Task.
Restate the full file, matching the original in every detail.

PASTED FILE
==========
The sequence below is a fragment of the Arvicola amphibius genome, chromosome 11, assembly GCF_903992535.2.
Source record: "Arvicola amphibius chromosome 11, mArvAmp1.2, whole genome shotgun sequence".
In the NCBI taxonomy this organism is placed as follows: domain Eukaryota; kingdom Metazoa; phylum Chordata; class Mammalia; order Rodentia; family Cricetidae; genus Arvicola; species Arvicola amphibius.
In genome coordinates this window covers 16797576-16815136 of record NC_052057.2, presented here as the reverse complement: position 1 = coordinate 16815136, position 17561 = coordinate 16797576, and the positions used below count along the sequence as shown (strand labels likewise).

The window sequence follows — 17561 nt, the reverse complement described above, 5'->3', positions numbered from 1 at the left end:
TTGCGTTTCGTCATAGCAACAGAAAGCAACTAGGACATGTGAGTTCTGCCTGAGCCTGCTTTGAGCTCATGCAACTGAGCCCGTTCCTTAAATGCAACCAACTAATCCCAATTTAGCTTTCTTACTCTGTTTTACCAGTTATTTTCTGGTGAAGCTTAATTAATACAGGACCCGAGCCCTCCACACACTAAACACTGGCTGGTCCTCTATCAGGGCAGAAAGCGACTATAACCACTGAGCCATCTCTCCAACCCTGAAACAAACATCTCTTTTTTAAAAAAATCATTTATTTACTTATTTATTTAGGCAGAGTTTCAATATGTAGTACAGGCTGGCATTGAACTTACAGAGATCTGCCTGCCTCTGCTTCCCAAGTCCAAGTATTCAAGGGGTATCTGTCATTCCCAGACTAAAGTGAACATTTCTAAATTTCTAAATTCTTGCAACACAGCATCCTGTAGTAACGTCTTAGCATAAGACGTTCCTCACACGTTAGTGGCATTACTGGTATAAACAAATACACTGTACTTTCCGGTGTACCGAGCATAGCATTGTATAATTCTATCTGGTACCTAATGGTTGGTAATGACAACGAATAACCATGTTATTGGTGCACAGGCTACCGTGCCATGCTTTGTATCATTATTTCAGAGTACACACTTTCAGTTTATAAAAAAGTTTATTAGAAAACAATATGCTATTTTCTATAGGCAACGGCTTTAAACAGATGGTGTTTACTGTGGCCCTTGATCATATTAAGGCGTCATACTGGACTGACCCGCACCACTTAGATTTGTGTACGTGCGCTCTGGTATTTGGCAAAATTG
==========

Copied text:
The sequence below is a fragment of the Arvicola amphibius genome, chromosome 11, assembly GCF_903992535.2.
Source record: "Arvicola amphibius chromosome 11, mArvAmp1.2, whole genome shotgun sequence".
In the NCBI taxonomy this organism is placed as follows: domain Eukaryota; kingdom Metazoa; phylum Chordata; class Mammalia; order Rodentia; family Cricetidae; genus Arvicola; species Arvicola amphibius.
In genome coordinates this window covers 16797576-16815136 of record NC_052057.2, presented here as the reverse complement: position 1 = coordinate 16815136, position 17561 = coordinate 16797576, and the positions used below count along the sequence as shown (strand labels likewise).

The window sequence follows — 17561 nt, the reverse complement described above, 5'->3', positions numbered from 1 at the left end:
TTGCGTTTCGTCATAGCAACAGAAAGCAACTAGGACATGTGAGTTCTGCCTGAGCCTGCTTTGAGCTCATGCAACTGAGCCCGTTCCTTAAATGCAACCAACTAATCCCAATTTAGCTTTCTTACTCTGTTTTACCAGTTATTTTCTGGTGAAGCTTAATTAATACAGGACCCGAGCCCTCCACACACTAAACACTGGCTGGTCCTCTATCAGGGCAGAAAGCGACTATAACCACTGAGCCATCTCTCCAACCCTGAAACAAACATCTCTTTTTTAAAAAAATCATTTATTTACTTATTTATTTAGGCAGAGTTTCAATATGTAGTACAGGCTGGCATTGAACTTACAGAGATCTGCCTGCCTCTGCTTCCCAAGTCCAAGTATTCAAGGGGTATCTGTCATTCCCAGACTAAAGTGAACATTTCTAAATTTCTAAATTCTTGCAACACAGCATCCTGTAGTAACGTCTTAGCATAAGACGTTCCTCACACGTTAGTGGCATTACTGGTATAAACAAATACACTGTACTTTCCGGTGTACCGAGCATAGCATTGTATAATTCTATCTGGTACCTAATGGTTGGTAATGACAACGAATAACCATGTTATTGGTGCACAGGCTACCGTGCCATGCTTTGTATCATTATTTCAGAGTACACACTTTCAGTTTATAAAAAAGTTTATTAGAAAACAATATGCTATTTTCTATAGGCAACGGCTTTAAACAGATGGTGTTTACTGTGGCCCTTGATCATATTAAGGCGTCATACTGGACTGACCCGCACCACTTAGATTTGTGTACGTGCGCTCTGGTATTTGGCAAAATTG